The splicing of stranded wires of large cross section only twisted in the future is accompanied by its oxidation, deterioration of contact and increase resistance. In addition, the usual twist has a non-aesthetic appearance and a significant thickening at the junction. A more correct and reliable method of connection will be soldering, but on thick conductors from 10 mm square. It’s difficult to do it with a soldering iron. Of course, you can use the crucible, but not everyone has it. Consider a simple and reliable way to solder thick wires with a conventional soldering iron.
Tools and materials:
- flux or alcohol rosin solution;
- soldering iron;
- thin copper wire;
- stripper or mounting knife.
Wire preparation and soldering
The ends of the wires must be cleaned from insulation with a stripper or knife. It is enough to open about 1 cm each. The bare stranded cores should be fluffed and joined together from the end.
When connecting, they will fan out, so they will need to be gently squeezed with your fingers.
The wires at the splicing site are wrapped with a thin copper wire, preferably thicker than the individual wires in the connected wires. It can be obtained from the PVZ, ShVVP cable and the like.
The winding should be carried out with an average frequency. If to lay a coil to a coil, it will turn out more accurately and more durable. When winding, the wire should be pulled, at the end of its ends are twisted or wound into cores. The resulting bandage must be finally tightened. To do this, the connected wires are stretched. The stronger they are pulled, the more veins are compressed by a bandage. As a result, the connection will become no less tear resistant than a solid cable.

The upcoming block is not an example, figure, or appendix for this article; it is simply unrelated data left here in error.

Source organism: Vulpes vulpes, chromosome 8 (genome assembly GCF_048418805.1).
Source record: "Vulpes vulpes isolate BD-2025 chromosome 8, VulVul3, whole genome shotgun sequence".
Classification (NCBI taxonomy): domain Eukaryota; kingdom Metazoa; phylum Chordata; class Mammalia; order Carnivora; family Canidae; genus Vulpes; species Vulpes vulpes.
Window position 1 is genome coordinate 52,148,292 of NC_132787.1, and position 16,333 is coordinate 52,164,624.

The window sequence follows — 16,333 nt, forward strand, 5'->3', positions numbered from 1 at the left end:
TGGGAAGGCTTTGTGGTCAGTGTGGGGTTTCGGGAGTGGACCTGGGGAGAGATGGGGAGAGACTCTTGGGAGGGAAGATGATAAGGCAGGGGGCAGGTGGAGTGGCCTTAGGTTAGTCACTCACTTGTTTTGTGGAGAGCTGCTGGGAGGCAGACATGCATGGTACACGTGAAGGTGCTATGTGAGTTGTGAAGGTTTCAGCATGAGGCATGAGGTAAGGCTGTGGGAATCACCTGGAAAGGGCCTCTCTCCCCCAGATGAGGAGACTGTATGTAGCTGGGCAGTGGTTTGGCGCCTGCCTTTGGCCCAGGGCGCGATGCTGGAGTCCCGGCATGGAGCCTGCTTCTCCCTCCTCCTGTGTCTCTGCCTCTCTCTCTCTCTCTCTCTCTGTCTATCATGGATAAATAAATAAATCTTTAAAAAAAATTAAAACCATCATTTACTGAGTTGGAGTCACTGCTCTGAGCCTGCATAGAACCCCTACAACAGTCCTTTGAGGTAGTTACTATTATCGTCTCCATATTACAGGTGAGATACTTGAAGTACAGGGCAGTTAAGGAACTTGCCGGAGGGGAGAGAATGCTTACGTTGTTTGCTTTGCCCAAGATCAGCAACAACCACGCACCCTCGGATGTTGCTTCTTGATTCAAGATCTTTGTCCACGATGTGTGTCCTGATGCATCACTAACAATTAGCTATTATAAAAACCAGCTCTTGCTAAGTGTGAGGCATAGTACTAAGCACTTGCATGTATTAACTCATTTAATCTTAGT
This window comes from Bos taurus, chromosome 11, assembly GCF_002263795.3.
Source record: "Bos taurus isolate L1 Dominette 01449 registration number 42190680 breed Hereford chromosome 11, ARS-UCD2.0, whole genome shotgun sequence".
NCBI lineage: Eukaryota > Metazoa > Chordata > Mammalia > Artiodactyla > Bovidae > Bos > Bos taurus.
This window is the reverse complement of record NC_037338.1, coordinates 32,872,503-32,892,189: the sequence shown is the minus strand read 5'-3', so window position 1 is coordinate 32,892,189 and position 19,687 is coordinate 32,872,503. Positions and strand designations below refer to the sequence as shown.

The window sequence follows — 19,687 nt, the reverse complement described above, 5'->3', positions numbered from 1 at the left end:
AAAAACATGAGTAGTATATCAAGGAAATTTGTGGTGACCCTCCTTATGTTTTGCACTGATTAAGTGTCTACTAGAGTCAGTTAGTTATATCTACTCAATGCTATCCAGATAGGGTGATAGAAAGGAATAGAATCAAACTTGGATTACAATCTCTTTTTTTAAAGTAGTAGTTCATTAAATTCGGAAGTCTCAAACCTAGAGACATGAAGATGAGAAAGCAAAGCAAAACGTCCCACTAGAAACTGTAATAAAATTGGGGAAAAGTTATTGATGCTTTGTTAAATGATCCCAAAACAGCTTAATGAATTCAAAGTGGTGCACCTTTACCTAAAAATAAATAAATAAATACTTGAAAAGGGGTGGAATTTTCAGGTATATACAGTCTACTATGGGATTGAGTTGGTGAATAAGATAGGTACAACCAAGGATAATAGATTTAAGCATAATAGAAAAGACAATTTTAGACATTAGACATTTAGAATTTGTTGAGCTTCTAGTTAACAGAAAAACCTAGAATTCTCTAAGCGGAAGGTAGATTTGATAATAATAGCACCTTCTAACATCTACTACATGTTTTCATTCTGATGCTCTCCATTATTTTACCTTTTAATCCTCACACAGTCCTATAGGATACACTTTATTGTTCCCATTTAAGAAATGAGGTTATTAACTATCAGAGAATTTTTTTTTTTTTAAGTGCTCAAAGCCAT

The exposed veins in the place of splicing should be smeared with flux or alcohol solution of rosin. After that, the bandage and cores are heated with a soldering iron.
Solder is applied to the hot spots. As it melts, the soldering iron tip needs to be moved further to warm up new places. The molten tin penetrates the bandage and the voids between the shifted wire veins. The solder does not drip and lays very smoothly.
The proposed method of soldering gives a very strong to mechanical stress connection. The use of a bandage eliminates the overspending of tin, since it does not flow down and does not hang in drops. The splicing site itself looks neat and creates minimal resistance. If a sufficiently powerful soldering iron is used, then each connection can be prepared in a couple of minutes.